Causality re-established

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Philosophical Transactions of the Royal Society A

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D'Ariano, Giacomo Mauro
Quantum Physics; Physics - History and Philosophy of Physics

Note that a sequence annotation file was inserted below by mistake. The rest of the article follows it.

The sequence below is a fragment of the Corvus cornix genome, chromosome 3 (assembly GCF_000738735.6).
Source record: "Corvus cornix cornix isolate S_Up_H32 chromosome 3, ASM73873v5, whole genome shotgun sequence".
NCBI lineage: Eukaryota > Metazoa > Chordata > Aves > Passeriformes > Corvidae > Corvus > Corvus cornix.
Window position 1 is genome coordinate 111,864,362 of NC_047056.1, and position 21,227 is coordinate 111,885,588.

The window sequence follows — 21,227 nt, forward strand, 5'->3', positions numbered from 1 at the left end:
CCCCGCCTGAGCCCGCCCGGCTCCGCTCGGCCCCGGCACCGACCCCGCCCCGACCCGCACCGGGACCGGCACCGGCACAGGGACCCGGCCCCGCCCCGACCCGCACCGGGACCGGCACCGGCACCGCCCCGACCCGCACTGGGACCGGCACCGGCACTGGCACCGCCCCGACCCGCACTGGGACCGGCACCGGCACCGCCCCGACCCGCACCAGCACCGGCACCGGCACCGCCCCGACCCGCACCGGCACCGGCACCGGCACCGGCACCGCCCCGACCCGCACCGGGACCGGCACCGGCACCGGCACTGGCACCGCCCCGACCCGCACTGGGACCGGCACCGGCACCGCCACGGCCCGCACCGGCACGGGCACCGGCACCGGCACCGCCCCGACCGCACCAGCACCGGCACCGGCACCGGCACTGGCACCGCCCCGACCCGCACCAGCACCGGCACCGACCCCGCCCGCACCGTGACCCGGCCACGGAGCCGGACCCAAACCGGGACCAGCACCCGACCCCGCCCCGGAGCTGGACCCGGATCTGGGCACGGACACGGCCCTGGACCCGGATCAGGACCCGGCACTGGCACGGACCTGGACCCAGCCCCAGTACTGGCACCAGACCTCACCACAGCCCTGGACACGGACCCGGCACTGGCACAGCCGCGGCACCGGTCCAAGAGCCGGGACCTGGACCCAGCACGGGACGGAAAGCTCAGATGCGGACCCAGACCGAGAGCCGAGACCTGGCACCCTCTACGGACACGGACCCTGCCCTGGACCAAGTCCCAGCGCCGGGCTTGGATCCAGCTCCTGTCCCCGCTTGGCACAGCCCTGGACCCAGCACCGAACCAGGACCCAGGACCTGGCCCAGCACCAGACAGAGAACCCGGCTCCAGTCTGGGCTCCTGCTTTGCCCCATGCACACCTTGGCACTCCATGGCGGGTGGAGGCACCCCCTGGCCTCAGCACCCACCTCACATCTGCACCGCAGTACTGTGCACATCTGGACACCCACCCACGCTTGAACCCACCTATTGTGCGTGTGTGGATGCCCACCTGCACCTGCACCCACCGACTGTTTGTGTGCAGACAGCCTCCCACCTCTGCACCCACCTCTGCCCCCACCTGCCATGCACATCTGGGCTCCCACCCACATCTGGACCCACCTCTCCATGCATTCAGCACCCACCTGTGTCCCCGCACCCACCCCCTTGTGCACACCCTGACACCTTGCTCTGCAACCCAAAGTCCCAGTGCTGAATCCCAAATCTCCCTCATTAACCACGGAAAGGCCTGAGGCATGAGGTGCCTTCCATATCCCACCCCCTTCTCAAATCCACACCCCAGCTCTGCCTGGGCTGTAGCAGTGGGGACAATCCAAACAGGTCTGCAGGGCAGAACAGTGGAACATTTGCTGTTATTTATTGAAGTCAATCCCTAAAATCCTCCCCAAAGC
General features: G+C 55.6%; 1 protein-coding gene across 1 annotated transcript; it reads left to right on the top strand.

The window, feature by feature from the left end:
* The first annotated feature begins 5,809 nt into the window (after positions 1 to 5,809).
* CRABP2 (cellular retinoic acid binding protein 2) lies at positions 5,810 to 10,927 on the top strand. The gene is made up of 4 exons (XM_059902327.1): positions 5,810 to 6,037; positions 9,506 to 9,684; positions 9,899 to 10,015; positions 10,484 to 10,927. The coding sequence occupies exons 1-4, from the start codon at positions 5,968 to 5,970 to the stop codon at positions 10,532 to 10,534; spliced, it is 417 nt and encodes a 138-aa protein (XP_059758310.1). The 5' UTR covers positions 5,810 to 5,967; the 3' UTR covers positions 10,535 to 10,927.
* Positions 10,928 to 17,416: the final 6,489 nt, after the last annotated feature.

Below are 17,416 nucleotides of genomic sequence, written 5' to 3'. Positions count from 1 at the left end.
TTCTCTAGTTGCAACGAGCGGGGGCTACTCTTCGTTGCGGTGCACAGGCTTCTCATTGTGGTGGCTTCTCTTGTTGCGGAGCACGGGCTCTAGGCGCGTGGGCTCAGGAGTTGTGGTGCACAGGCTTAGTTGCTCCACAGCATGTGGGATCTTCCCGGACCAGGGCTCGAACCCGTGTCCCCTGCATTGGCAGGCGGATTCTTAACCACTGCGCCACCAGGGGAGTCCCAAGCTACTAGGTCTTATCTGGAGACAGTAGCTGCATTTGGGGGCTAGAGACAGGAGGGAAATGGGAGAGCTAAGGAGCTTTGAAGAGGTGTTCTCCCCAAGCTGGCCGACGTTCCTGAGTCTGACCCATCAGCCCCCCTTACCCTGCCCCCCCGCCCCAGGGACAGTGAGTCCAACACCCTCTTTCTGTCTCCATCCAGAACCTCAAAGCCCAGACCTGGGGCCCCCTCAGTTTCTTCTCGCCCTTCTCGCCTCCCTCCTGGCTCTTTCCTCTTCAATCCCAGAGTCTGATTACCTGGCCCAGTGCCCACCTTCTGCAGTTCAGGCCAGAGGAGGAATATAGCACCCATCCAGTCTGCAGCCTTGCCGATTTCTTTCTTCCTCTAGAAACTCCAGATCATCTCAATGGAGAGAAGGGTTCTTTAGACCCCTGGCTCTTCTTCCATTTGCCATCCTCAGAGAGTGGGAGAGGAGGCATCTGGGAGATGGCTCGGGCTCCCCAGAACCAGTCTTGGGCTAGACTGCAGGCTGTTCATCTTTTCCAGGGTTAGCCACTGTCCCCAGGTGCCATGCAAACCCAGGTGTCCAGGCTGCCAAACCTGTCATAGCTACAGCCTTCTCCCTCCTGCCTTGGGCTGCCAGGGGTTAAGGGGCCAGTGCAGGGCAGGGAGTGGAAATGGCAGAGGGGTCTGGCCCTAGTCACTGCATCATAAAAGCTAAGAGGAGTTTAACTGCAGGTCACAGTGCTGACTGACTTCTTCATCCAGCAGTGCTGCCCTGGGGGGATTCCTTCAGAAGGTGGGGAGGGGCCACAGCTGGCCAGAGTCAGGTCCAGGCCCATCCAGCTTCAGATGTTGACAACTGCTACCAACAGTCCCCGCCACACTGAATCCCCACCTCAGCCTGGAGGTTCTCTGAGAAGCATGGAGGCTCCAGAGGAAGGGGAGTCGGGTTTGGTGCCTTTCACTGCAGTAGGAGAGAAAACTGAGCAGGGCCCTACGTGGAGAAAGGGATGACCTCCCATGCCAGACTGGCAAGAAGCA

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Causality never gained the status of a "law" or "principle" in physics. Some recent literature even popularized the false idea that causality is a notion that should be banned from theory. Such misconception relies on an alleged universality of reversibility of laws of physics, based either on determinism of classical theory, or on the multiverse interpretation of quantum theory, in both cases motivated by mere interpretational requirements for realism of the theory. Here, I will show that a properly defined unambiguous notion of causality is a theorem of quantum theory, which is also a falsifiable proposition of the theory. Such causality notion appeared in the literature within the framework of operational probabilistic theories. It is a genuinely theoretical notion, corresponding to establish a definite partial order among events, in the same way as we do by using the future causal cone on Minkowski space. The causality notion is logically completely independent of the misidentified concept of "determinism", and, being a consequence of quantum theory, is ubiquitous in physics. In addition, as classical theory can be regarded as a restriction of quantum theory, causality holds also in the classical case, although the determinism of the theory trivializes it. I then conclude arguing that causality naturally establishes an arrow of time. This implies that the scenario of the "Block Universe" and the connected "Past Hypothesis" are incompatible with causality, and thus with quantum theory: they both are doomed to remain mere interpretations and, as such, not falsifiable, similar to the hypothesis of "super-determinism". This article is part of a discussion meeting issue "Foundations of quantum mechanics and their impact on contemporary society".